Last night I attended our first parent education workshop of the year hosted by our very own Toddler four and five teachers, Maggie and Meghan.
I love the workshops we present at the school. It’s not only a chance for for parents to connect with each other and their teachers, but it’s an opportunity to go over challenges that sounds similar to what parents may be experiencing at home. A common phrase said at these workshops is, “Yes! My son does that too!”
Maggie and Meghan did a fantastic job of discussing ways to prepare the home environment and how to instill independence. Even though I’ve seen this workshop presented several times in my seven years of being here, I enjoy it each time!
Each year we hear similar questions about the bedtime routine or eating habits. Last night a new question was brought up, one that I thought was so interesting. A parent asked, “How do I, in the Montessori way, teach my child the value of money.” Such a fantastic question! Maggie asked more about what the parent wanted out of the situation and discovered that the parent wanted the child to understand that we, adults, don’t simply receive something on a whim, it takes hard work to earn money to then buy the things we want and need.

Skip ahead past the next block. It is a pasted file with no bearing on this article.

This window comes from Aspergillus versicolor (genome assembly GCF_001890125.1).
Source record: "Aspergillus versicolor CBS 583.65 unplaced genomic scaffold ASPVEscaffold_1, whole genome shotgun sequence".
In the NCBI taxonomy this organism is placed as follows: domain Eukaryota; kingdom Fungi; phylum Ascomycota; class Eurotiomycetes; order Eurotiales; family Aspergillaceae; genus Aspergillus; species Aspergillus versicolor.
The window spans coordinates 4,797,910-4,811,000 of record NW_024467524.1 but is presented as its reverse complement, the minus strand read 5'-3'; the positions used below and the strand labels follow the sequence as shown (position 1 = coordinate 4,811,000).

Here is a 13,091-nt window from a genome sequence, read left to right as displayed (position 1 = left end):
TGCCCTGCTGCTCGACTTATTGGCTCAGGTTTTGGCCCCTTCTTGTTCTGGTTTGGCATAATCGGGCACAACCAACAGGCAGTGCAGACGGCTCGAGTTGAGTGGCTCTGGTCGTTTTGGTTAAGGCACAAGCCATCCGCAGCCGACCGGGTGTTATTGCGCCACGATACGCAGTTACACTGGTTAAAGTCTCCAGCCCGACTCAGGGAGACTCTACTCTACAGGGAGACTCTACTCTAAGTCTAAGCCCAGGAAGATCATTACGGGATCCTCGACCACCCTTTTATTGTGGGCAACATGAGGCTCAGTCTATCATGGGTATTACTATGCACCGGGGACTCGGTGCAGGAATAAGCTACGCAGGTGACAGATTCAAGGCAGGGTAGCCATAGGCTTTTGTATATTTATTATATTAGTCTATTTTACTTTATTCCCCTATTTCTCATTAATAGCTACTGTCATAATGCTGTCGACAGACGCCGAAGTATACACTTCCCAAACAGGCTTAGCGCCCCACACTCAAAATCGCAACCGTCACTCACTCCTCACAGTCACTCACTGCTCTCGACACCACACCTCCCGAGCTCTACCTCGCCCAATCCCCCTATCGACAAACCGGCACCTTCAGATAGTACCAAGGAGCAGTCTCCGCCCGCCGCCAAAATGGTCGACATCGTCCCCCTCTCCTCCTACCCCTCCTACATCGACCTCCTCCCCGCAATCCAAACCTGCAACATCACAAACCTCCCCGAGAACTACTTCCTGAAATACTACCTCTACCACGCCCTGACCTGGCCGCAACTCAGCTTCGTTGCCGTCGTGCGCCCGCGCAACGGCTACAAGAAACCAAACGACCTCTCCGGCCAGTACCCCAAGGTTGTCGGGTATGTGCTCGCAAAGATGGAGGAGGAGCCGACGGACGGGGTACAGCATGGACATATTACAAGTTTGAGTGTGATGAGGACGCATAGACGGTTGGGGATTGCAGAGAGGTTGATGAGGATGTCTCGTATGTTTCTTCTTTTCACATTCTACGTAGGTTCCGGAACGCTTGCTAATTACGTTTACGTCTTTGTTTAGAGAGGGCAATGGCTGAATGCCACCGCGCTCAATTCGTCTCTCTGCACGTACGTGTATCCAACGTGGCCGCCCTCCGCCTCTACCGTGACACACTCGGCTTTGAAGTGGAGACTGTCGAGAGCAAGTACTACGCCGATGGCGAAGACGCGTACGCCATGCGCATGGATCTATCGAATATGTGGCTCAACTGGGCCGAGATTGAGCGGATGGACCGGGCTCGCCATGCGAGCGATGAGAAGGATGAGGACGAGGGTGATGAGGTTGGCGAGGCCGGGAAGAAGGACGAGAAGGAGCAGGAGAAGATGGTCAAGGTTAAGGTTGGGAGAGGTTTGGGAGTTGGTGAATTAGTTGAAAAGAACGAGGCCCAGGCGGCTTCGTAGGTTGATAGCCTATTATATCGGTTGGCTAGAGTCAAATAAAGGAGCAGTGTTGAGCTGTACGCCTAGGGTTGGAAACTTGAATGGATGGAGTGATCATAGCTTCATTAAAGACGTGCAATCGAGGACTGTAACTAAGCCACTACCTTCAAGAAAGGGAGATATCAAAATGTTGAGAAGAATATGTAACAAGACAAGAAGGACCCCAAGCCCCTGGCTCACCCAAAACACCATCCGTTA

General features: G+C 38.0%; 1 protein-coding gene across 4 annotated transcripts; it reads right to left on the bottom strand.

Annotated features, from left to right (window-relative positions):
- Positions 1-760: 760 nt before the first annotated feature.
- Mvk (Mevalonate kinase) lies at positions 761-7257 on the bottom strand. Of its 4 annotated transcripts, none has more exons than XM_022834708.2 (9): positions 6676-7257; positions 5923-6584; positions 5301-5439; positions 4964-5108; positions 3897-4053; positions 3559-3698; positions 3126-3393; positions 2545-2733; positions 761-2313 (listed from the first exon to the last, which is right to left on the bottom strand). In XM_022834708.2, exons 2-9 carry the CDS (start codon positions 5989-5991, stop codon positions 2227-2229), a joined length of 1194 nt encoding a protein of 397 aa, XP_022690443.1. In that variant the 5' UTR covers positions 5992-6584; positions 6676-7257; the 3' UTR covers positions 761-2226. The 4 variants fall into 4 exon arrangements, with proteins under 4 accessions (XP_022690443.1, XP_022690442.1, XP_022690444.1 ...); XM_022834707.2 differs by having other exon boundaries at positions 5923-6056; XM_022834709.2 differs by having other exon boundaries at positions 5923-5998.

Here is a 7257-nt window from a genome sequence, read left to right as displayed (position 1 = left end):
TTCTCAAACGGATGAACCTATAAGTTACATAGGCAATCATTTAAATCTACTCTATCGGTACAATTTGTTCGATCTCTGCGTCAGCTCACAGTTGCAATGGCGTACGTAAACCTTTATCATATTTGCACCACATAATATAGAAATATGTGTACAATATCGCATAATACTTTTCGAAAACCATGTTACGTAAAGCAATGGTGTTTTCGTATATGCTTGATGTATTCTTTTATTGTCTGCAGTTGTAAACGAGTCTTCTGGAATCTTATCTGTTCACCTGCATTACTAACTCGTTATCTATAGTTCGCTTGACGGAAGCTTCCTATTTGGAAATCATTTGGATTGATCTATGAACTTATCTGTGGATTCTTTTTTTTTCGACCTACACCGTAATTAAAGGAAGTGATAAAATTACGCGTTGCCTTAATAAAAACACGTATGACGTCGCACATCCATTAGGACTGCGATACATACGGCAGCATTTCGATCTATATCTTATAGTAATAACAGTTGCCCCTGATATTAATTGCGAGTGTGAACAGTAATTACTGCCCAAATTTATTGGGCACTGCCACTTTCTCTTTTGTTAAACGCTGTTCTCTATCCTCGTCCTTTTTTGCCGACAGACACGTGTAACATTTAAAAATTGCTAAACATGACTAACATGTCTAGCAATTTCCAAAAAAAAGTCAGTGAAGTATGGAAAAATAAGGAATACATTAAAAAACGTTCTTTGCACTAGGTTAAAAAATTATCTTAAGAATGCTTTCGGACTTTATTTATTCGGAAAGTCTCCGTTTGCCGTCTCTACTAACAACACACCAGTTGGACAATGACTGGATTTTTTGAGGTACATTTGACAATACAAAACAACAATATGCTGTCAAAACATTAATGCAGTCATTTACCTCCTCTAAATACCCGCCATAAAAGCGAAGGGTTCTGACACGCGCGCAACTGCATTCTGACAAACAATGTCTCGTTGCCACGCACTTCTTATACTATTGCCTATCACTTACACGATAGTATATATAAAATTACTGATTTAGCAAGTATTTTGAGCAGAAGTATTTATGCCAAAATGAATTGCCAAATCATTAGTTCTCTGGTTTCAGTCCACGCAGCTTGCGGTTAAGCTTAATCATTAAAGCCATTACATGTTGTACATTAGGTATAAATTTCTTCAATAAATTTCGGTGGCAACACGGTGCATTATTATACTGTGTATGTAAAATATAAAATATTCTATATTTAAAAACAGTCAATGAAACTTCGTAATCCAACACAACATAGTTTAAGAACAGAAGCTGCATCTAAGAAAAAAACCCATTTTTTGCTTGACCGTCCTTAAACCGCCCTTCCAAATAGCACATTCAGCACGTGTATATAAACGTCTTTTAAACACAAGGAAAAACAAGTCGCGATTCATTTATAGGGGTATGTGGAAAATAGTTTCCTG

The parent then brought up if chores was an appropriate response to this and how should she implement them or if she should start an allowance. What an fantastic question!
The value of money can’t be taught until the child first understands what money even is, and they can’t understand this until they comprehend the values of quantities such as “this symbol represents 10, this symbol represents 25.” This concept isn’t introduced until they are well into their Primary years, when they are given lessons on the golden bead material (the bank) or the Stamp Game.
But, I think what this parent was asking falls more in line of how to teach the child the responsibility of money. For the children at our school, whether toddler or primary aged, this is developmentally not appropriate.
Instilling the responsibility of “chores” is appropriate. Absolutely your child should have expectations of caring for themselves and their environment. They have similar expectations here at school. I expect for them to clean up after themselves, to throw away their lunches when finished, to dress themselves when appropriate. At home you may expect that your child brings dirty clothes to a hamper, that they set the table for dinner, that they help unload the dishwasher. These are their “chores.” Like all expectations, they do not receive a reward. Sadly, as and adult I do not receive 50 cents for doing the dishes. This is just an expectation of life.
Last night we relayed this to the parent and then added: when the child reaches the elementary age, it is appropriate to introduce allowances for larger chores… such as raking leaves, or washing the car. These are bigger chores that the child would do on top of their normal expectations in the house.
This question just goes to show that even after seven years of Montessori in the Home workshops there is still something to learn, think about, and discuss.